Back in North Africa, replacements arrived, training resumed, and 3rd Battalion was again detached, this time to Bizerte for special beach assault training with the 325th Glider Infantry and the Rangers. The 1st and 2nd Battalions moved back to Sicily and trained for a drop at Capua —in vain, however, because the enemy had been tipped off and was waiting on the drop zone. Another disappointment followed with the cancellation of the drop on Rome. Last minute intelligence disclosed that “negotiations” between General Taylor and Marshal Badoglio were a trap. Finally, in early September, the 3rd Battalion rejoined the 325th and the Rangers, boarded landing craft, and set out to sea. The men knew they were going to Italy, but little else. Troopers from H Company, with a group of Rangers, made the initial landing on 9 September 1943 on the Italian coast at Maiori. They quickly advanced inland to seize the Chiunzi Pass and a vital railroad tunnel.
On 11 September 1943, the 3rd Battalion headquarters and G and I Companies, along with the remainder of the 325th Combat Team, swerved south and landed on bloody Salerno beach. The military situation deteriorated with each passing hour as German tanks and infantry forces tried to push the unit back into the sea. The 3rd Battalion troopers dug in and held on.
On standby at airfields in Sicily, the 1st and 2nd Battalions of the 504th were alerted, issued chutes, and loaded on aircraft without knowledge of their destination. Receiving their briefing aboard the plane, the men were told that the 5th Army beachhead was in danger and they were needed to jump in behind friendly lines. Flying in columns of battalions, they exited over the barrels of gasoline-soaked sand that formed a flaming “T” in the center of the drop zone. The regiment assembled quickly and moved to the sounds of cannon and small arms fire within the hour. By dawn, the unit was firmly set in defensive positions.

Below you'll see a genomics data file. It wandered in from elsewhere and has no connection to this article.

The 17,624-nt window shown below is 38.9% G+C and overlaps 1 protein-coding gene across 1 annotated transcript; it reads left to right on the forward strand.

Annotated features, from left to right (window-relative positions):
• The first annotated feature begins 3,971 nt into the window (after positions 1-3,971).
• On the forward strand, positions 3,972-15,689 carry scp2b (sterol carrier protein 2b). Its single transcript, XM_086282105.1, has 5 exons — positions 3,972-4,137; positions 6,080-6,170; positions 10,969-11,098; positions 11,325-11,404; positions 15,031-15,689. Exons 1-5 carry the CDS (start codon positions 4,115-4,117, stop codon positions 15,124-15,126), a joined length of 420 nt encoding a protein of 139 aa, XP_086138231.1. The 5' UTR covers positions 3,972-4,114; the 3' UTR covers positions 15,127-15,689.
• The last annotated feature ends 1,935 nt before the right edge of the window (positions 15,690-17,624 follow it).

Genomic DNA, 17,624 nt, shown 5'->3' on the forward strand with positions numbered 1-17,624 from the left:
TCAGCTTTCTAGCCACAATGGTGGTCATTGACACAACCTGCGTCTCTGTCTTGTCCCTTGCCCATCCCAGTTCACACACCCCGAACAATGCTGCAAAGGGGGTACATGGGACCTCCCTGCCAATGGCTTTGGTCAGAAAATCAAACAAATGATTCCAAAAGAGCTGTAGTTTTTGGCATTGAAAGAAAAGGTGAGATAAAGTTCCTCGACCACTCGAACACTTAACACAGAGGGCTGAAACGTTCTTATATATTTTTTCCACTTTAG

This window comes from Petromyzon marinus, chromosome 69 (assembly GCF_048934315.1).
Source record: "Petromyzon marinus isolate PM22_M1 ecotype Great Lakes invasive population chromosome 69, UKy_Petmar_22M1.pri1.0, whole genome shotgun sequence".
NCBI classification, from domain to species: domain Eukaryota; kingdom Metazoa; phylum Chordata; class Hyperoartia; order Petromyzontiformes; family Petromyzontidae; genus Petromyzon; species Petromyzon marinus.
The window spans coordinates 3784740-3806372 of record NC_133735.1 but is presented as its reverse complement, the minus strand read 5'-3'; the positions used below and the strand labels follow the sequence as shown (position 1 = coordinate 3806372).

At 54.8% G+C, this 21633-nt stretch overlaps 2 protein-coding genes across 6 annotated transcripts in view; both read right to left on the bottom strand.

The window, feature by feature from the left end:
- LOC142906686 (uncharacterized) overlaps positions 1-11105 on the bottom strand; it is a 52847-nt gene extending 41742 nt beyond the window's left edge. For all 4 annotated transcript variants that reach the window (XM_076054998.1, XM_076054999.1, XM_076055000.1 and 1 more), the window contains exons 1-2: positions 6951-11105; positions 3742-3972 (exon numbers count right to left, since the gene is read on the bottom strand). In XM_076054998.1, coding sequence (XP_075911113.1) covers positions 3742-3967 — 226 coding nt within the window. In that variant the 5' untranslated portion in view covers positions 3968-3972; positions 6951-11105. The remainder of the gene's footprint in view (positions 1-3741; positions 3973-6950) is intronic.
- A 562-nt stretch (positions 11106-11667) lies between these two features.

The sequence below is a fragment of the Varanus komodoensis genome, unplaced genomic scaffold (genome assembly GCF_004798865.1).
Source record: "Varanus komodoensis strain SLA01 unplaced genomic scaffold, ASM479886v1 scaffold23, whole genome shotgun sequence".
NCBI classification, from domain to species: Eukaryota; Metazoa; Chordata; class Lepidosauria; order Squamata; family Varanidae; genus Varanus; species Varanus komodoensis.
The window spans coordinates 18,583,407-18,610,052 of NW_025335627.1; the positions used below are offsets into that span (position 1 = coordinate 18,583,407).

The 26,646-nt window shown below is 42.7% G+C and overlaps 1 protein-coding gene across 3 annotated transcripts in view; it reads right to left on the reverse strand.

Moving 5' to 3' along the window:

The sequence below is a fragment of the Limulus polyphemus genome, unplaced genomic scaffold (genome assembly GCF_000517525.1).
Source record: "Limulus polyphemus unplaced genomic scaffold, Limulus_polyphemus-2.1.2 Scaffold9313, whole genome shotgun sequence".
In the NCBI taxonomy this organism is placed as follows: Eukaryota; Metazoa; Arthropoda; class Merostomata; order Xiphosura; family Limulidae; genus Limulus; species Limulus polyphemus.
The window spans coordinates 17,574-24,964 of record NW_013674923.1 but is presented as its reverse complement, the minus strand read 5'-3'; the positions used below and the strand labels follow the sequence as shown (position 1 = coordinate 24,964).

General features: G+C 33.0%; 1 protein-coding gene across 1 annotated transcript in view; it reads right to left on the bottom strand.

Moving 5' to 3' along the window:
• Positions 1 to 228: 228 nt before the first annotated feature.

The days that followed were, in the words of General Mark W. Clark, Commander of the 5th Army, “responsible for saving the Salerno beachhead.” As the 504th (minus 3rd Battalion) took the high ground at Altavilla, the enemy counterattacked and the Commander of 6th Corps, General Dawley, suggested the unit withdraw. Epitomizing the determined spirit of the regiment, Colonel Tucker vehemently replied, “Retreat, Hell! —Send me my other battalion!” The 3rd Battalion then rejoined the 504th, the enemy was repulsed, and the Salerno beachhead was saved.
The operation secured the flanks of the 5th Army, allowing it to break out of the coastal plain and drive on to Naples. On 1 October 1943, the 504th became the first infantry unit to enter Naples, which it subsequently garrisoned. The operation was not only a success, but it also stands as one of history’s greatest examples of the mobility of the airborne unit: within only eight hours of notification, the 504th developed and disseminated its tactical plan, prepared for combat, loaded aircraft and jumped onto its assigned drop zone to engage the enemy and turn the tide of battle.
During the next several months in Central Italy, the 504th fought in difficult terrain against a determined enemy. On steep, barren slopes, the regiment assaulted one hill after another. Mule trains aided in the evacuation of wounded to some extent, but casualties were often carried for hours down the steep hillsides just to reach the road.
Finally, the regiment was pulled back to Naples on 4 January 1944 as rumors of another parachute mission spread. The operation was to be called “Shingle,” and it involved an airborne assault into a sector behind the coastal town of Anzio, 35 miles south of Rome. It seemed, however, that even the locals in Naples knew of the operation, so the 504th was glad that the beach would be assaulted from troop-carrying landing craft.
The landing on Red Beach went smoothly—at least until enemy planes started their strafing runs on the landing craft. The unit disembarked under fire and was sent shortly thereafter to patrol in force along the Mussolini Canal. After several days of intense German artillery fire, the enemy launched his main drive to push the Allies back into the sea. The 3rd Battalion was committed with the British First (Guards) Division in the heaviest fighting, with the paratrooper companies reduced in strength to between 20 and 30 men. H Company drove forward to rescue a captured British General and was cut off. I Company broke through to them with their remaining 16 men. For its outstanding performance from 8 to 12 February 1944, the battalion was presented one of the first Presidential Unit Citations awarded in the European Theater of Operations.